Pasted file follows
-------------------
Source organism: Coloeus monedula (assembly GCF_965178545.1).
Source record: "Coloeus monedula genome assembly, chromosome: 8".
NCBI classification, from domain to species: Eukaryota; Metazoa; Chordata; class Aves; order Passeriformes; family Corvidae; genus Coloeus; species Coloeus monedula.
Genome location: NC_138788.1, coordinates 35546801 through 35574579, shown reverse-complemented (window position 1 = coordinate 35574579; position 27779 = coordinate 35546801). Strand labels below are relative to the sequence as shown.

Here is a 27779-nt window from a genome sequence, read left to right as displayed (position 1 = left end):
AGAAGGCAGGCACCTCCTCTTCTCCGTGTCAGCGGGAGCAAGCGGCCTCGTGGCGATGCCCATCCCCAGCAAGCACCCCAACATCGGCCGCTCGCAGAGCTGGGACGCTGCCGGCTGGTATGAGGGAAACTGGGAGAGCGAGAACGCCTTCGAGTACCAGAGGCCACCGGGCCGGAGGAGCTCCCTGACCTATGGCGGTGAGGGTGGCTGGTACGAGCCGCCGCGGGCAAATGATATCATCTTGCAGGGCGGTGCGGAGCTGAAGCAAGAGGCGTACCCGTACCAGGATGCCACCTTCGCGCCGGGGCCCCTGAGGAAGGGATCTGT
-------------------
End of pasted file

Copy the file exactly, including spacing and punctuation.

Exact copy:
Source organism: Coloeus monedula (assembly GCF_965178545.1).
Source record: "Coloeus monedula genome assembly, chromosome: 8".
NCBI classification, from domain to species: Eukaryota; Metazoa; Chordata; class Aves; order Passeriformes; family Corvidae; genus Coloeus; species Coloeus monedula.
Genome location: NC_138788.1, coordinates 35546801 through 35574579, shown reverse-complemented (window position 1 = coordinate 35574579; position 27779 = coordinate 35546801). Strand labels below are relative to the sequence as shown.

Here is a 27779-nt window from a genome sequence, read left to right as displayed (position 1 = left end):
AGAAGGCAGGCACCTCCTCTTCTCCGTGTCAGCGGGAGCAAGCGGCCTCGTGGCGATGCCCATCCCCAGCAAGCACCCCAACATCGGCCGCTCGCAGAGCTGGGACGCTGCCGGCTGGTATGAGGGAAACTGGGAGAGCGAGAACGCCTTCGAGTACCAGAGGCCACCGGGCCGGAGGAGCTCCCTGACCTATGGCGGTGAGGGTGGCTGGTACGAGCCGCCGCGGGCAAATGATATCATCTTGCAGGGCGGTGCGGAGCTGAAGCAAGAGGCGTACCCGTACCAGGATGCCACCTTCGCGCCGGGGCCCCTGAGGAAGGGATCTGT